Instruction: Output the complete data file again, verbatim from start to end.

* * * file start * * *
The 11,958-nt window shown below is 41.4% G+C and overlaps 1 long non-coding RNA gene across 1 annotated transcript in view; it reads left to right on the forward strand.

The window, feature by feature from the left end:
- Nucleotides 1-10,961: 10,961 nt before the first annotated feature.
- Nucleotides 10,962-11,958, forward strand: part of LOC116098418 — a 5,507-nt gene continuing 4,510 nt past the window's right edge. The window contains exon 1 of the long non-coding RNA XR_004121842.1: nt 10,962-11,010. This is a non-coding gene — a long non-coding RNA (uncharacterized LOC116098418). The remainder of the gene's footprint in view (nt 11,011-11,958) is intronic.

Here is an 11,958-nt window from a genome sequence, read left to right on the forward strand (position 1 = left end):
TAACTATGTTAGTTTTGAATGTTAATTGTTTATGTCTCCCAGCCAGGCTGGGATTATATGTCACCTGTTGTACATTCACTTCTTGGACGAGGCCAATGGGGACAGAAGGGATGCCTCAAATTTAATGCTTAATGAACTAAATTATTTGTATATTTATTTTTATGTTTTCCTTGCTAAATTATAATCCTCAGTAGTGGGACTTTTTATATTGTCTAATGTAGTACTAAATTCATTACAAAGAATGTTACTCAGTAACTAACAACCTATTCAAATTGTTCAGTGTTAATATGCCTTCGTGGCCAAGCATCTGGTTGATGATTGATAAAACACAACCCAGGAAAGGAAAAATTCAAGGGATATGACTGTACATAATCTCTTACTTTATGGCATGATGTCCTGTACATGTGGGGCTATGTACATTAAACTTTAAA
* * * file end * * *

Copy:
The 11,958-nt window shown below is 41.4% G+C and overlaps 1 long non-coding RNA gene across 1 annotated transcript in view; it reads left to right on the forward strand.

The window, feature by feature from the left end:
- Nucleotides 1-10,961: 10,961 nt before the first annotated feature.
- Nucleotides 10,962-11,958, forward strand: part of LOC116098418 — a 5,507-nt gene continuing 4,510 nt past the window's right edge. The window contains exon 1 of the long non-coding RNA XR_004121842.1: nt 10,962-11,010. This is a non-coding gene — a long non-coding RNA (uncharacterized LOC116098418). The remainder of the gene's footprint in view (nt 11,011-11,958) is intronic.

Here is an 11,958-nt window from a genome sequence, read left to right on the forward strand (position 1 = left end):
TAACTATGTTAGTTTTGAATGTTAATTGTTTATGTCTCCCAGCCAGGCTGGGATTATATGTCACCTGTTGTACATTCACTTCTTGGACGAGGCCAATGGGGACAGAAGGGATGCCTCAAATTTAATGCTTAATGAACTAAATTATTTGTATATTTATTTTTATGTTTTCCTTGCTAAATTATAATCCTCAGTAGTGGGACTTTTTATATTGTCTAATGTAGTACTAAATTCATTACAAAGAATGTTACTCAGTAACTAACAACCTATTCAAATTGTTCAGTGTTAATATGCCTTCGTGGCCAAGCATCTGGTTGATGATTGATAAAACACAACCCAGGAAAGGAAAAATTCAAGGGATATGACTGTACATAATCTCTTACTTTATGGCATGATGTCCTGTACATGTGGGGCTATGTACATTAAACTTTAAA